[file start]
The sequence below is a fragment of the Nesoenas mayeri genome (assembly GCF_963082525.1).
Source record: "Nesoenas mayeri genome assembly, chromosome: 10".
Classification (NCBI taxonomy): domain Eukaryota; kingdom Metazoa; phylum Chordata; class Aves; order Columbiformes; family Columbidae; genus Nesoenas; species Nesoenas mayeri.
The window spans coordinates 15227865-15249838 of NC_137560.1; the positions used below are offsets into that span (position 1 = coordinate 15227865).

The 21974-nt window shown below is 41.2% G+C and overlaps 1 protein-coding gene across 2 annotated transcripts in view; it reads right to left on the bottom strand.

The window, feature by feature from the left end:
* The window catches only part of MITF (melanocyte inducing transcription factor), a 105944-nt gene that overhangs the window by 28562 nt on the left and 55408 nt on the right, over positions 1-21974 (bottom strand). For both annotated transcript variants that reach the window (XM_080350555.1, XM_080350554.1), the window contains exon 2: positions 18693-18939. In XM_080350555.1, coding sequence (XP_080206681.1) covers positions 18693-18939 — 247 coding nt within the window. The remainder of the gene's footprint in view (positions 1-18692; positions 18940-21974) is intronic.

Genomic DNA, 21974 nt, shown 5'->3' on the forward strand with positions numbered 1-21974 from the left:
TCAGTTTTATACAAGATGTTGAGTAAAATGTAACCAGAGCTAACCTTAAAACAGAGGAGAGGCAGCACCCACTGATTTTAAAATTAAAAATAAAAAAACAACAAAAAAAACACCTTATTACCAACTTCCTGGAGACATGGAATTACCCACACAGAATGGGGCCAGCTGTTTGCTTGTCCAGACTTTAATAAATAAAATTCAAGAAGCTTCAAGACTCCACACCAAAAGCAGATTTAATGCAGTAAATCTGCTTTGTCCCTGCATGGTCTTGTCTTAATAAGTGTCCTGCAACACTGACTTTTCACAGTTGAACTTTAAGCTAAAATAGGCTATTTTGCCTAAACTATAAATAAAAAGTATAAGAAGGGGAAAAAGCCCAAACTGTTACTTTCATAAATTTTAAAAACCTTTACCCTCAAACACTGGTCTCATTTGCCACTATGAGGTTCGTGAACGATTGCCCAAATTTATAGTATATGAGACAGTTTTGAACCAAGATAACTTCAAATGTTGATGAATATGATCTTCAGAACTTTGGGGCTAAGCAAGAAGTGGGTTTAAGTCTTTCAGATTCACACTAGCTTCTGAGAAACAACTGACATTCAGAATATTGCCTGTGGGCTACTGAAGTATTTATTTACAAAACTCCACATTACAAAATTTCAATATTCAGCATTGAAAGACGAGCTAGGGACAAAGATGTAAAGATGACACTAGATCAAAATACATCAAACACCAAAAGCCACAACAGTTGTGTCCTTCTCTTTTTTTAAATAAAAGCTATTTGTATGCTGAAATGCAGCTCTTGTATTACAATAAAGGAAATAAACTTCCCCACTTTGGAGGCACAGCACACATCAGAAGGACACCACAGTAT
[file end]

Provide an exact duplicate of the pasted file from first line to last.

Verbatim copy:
The sequence below is a fragment of the Nesoenas mayeri genome (assembly GCF_963082525.1).
Source record: "Nesoenas mayeri genome assembly, chromosome: 10".
Classification (NCBI taxonomy): domain Eukaryota; kingdom Metazoa; phylum Chordata; class Aves; order Columbiformes; family Columbidae; genus Nesoenas; species Nesoenas mayeri.
The window spans coordinates 15227865-15249838 of NC_137560.1; the positions used below are offsets into that span (position 1 = coordinate 15227865).

The 21974-nt window shown below is 41.2% G+C and overlaps 1 protein-coding gene across 2 annotated transcripts in view; it reads right to left on the bottom strand.

The window, feature by feature from the left end:
* The window catches only part of MITF (melanocyte inducing transcription factor), a 105944-nt gene that overhangs the window by 28562 nt on the left and 55408 nt on the right, over positions 1-21974 (bottom strand). For both annotated transcript variants that reach the window (XM_080350555.1, XM_080350554.1), the window contains exon 2: positions 18693-18939. In XM_080350555.1, coding sequence (XP_080206681.1) covers positions 18693-18939 — 247 coding nt within the window. The remainder of the gene's footprint in view (positions 1-18692; positions 18940-21974) is intronic.

Genomic DNA, 21974 nt, shown 5'->3' on the forward strand with positions numbered 1-21974 from the left:
TCAGTTTTATACAAGATGTTGAGTAAAATGTAACCAGAGCTAACCTTAAAACAGAGGAGAGGCAGCACCCACTGATTTTAAAATTAAAAATAAAAAAACAACAAAAAAAACACCTTATTACCAACTTCCTGGAGACATGGAATTACCCACACAGAATGGGGCCAGCTGTTTGCTTGTCCAGACTTTAATAAATAAAATTCAAGAAGCTTCAAGACTCCACACCAAAAGCAGATTTAATGCAGTAAATCTGCTTTGTCCCTGCATGGTCTTGTCTTAATAAGTGTCCTGCAACACTGACTTTTCACAGTTGAACTTTAAGCTAAAATAGGCTATTTTGCCTAAACTATAAATAAAAAGTATAAGAAGGGGAAAAAGCCCAAACTGTTACTTTCATAAATTTTAAAAACCTTTACCCTCAAACACTGGTCTCATTTGCCACTATGAGGTTCGTGAACGATTGCCCAAATTTATAGTATATGAGACAGTTTTGAACCAAGATAACTTCAAATGTTGATGAATATGATCTTCAGAACTTTGGGGCTAAGCAAGAAGTGGGTTTAAGTCTTTCAGATTCACACTAGCTTCTGAGAAACAACTGACATTCAGAATATTGCCTGTGGGCTACTGAAGTATTTATTTACAAAACTCCACATTACAAAATTTCAATATTCAGCATTGAAAGACGAGCTAGGGACAAAGATGTAAAGATGACACTAGATCAAAATACATCAAACACCAAAAGCCACAACAGTTGTGTCCTTCTCTTTTTTTAAATAAAAGCTATTTGTATGCTGAAATGCAGCTCTTGTATTACAATAAAGGAAATAAACTTCCCCACTTTGGAGGCACAGCACACATCAGAAGGACACCACAGTAT